A good friend of mine once told me a story I’ve thought of surprisingly often in recent years. It is a strange story, more anecdote than narrative, though for some reason it has stuck with me. As context, I should note that when my friend was in her early twenties, before she and I met, she was addicted to opiates.
The story involves one of the schemes she’d used to get money during this time, one of those ingenious strategies that are born out of desperation. She was living at the time in the suburbs, and she would go to one of the big box stores at a local shopping center and, as inconspicuously as possible, go through the trash receptacles near the entrance, looking for receipts. You would be surprised, she said, how many people throw them out as soon as they leave the store. Once she found one for a cash purchase, she would go into the store, take one of the items listed on the receipt off the shelf, and walk it over to customer service, where she would “return” it for cash. It always worked. She was never caught, or even questioned. When I asked, out of curiosity, how often she did this, she could not give a definitive answer. “It’s just one of those things you do when you need money,” she said.
It was summer when she told me this, and we were sitting, I think, on the picnic tables in the yard behind the local market, where we often ate lunches we had bought at the deli counter. When we met, she had been clean for almost a decade and was in the process of completing a degree in sociology. As part of the recovery process, she had made an effort to pay back the money she’d stolen over the years, not only to individuals but to stores, including this major national chain. She told me that day that she had saved up several hundred dollars, a rough estimate of what she’d taken over the years. About a week ago, she said, she’d taken this money to the store where she’d done the receipt scam, met with the manager in his office, and explained the situation. He was very nice, she said, very understanding.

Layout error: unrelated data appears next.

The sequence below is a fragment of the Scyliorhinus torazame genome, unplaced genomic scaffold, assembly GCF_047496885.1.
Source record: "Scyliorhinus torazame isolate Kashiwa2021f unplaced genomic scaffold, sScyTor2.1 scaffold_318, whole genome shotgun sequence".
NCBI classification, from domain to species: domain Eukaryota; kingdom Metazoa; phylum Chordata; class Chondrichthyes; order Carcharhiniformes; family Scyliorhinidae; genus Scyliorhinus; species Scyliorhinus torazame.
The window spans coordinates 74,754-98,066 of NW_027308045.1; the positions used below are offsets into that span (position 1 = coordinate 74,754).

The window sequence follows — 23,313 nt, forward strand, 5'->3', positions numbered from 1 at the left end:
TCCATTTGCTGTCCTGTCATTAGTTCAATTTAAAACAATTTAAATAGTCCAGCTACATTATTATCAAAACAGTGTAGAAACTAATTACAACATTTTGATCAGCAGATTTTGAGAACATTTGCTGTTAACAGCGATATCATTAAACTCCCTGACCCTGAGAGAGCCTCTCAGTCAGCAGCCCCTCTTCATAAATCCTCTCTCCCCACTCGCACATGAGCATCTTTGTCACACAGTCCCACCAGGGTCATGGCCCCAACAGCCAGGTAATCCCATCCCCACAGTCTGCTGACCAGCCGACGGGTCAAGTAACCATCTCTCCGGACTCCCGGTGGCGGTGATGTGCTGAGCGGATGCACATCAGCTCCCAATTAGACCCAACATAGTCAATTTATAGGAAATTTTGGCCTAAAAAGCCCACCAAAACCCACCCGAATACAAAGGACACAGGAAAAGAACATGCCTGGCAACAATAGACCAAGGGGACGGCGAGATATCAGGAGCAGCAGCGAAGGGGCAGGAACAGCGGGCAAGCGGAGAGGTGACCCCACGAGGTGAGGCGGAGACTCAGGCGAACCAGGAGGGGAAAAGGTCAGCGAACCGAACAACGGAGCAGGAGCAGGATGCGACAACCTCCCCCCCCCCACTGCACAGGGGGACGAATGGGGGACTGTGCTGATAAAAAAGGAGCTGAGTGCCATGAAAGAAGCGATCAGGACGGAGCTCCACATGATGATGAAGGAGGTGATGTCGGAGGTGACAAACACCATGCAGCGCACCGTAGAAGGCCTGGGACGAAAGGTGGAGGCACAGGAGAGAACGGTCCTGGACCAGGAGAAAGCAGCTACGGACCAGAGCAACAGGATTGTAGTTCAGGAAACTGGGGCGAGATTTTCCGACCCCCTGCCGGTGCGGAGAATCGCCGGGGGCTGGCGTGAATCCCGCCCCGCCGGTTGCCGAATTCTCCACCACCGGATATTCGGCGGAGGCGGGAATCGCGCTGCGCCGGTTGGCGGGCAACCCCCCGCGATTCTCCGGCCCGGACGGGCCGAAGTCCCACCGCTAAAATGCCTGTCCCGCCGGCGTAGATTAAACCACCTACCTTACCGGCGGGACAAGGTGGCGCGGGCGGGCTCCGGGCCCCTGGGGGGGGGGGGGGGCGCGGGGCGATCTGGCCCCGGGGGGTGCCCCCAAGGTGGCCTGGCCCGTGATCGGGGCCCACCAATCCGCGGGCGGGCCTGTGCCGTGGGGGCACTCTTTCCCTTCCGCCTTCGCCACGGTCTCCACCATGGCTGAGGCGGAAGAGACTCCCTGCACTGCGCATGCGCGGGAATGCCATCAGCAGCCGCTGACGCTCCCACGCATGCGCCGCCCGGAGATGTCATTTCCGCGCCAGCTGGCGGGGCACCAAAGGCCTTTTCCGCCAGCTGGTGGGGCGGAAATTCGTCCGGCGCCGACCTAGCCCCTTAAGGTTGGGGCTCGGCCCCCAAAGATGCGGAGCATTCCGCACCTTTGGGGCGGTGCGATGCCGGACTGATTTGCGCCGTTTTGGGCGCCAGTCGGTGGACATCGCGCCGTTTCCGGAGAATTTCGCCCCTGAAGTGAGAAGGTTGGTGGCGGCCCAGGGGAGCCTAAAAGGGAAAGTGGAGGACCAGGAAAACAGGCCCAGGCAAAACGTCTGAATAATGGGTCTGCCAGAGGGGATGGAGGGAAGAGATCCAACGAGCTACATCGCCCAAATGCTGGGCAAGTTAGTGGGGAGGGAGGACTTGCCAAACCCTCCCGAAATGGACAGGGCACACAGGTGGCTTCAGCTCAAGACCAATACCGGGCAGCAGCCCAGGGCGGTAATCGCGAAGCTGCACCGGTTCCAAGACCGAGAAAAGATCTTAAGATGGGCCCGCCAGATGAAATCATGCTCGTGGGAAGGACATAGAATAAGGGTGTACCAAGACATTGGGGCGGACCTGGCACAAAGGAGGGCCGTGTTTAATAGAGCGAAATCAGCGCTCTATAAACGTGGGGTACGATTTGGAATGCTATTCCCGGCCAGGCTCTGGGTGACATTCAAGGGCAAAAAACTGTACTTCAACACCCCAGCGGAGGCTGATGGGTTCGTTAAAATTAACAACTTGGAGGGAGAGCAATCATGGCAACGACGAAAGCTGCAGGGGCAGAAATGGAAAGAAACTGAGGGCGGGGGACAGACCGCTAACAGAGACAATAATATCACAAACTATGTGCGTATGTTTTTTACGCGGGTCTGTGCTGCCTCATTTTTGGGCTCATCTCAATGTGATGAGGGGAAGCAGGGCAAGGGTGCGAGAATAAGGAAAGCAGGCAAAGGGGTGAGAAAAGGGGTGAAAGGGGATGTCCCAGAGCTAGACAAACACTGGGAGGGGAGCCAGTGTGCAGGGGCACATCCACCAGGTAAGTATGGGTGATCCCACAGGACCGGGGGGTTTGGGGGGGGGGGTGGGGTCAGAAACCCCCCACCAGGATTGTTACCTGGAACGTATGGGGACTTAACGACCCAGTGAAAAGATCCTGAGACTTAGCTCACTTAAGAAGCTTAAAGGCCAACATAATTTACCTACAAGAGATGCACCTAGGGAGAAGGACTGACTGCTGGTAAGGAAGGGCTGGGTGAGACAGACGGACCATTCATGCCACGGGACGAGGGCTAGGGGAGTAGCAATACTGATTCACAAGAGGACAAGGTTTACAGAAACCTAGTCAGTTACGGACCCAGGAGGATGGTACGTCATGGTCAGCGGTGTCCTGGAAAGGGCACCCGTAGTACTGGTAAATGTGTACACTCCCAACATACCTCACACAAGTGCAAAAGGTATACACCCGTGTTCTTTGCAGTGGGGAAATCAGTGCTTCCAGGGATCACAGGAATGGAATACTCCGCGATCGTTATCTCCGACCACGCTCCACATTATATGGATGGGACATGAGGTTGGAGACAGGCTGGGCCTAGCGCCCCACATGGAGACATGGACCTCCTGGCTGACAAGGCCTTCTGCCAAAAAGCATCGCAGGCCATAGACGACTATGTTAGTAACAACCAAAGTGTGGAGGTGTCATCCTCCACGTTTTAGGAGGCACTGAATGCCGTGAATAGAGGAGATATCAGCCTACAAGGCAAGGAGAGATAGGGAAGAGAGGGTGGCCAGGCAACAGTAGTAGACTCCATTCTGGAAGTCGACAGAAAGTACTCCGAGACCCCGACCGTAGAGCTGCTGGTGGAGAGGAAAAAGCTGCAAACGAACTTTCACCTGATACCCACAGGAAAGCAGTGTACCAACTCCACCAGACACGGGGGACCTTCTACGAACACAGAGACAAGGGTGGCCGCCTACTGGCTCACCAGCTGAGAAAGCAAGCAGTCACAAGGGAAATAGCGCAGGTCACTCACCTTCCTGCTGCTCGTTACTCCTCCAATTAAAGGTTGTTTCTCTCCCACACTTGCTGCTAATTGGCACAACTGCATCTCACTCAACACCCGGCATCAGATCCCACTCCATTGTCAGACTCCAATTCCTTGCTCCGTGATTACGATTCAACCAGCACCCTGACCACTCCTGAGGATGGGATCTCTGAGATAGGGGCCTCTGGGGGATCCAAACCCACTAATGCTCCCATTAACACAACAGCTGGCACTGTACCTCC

But in the end he told her he couldn’t take the money. The company apparently lost a certain percentage of its revenue each year to theft, a number that could be predicted with enough accuracy to be budgeted into its annual expenses ahead of time. It was called “shrinkage.” My friend asked if she could donate the money, but of course the store did not take general donations. The manager said she could give the money to one of the charities they partnered with, but it would likely be more efficient to send the money to them directly. She said she would consider this, but after she left, the whole situation began to unsettle her. She had gone to the store to redress the harm she had caused, but the truth was that she had caused no harm at all. The money she had stolen was in a way already accounted for. There was no deficit to pay back.